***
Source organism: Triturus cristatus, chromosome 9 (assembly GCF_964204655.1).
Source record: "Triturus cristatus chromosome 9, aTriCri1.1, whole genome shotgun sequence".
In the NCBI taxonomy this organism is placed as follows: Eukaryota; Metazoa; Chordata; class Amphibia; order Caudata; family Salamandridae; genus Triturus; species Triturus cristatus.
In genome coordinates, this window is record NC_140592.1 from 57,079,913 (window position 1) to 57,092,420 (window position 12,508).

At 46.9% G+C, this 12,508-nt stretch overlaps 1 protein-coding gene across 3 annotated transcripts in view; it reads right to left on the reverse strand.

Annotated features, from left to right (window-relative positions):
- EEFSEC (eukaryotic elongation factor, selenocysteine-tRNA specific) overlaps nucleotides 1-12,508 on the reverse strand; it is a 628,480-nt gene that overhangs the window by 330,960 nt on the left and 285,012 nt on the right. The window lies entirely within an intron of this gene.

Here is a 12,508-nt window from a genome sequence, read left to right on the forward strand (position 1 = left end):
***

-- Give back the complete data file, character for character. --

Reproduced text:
Source organism: Triturus cristatus, chromosome 9 (assembly GCF_964204655.1).
Source record: "Triturus cristatus chromosome 9, aTriCri1.1, whole genome shotgun sequence".
In the NCBI taxonomy this organism is placed as follows: Eukaryota; Metazoa; Chordata; class Amphibia; order Caudata; family Salamandridae; genus Triturus; species Triturus cristatus.
In genome coordinates, this window is record NC_140592.1 from 57,079,913 (window position 1) to 57,092,420 (window position 12,508).

At 46.9% G+C, this 12,508-nt stretch overlaps 1 protein-coding gene across 3 annotated transcripts in view; it reads right to left on the reverse strand.

Annotated features, from left to right (window-relative positions):
- EEFSEC (eukaryotic elongation factor, selenocysteine-tRNA specific) overlaps nucleotides 1-12,508 on the reverse strand; it is a 628,480-nt gene that overhangs the window by 330,960 nt on the left and 285,012 nt on the right. The window lies entirely within an intron of this gene.

Here is a 12,508-nt window from a genome sequence, read left to right on the forward strand (position 1 = left end):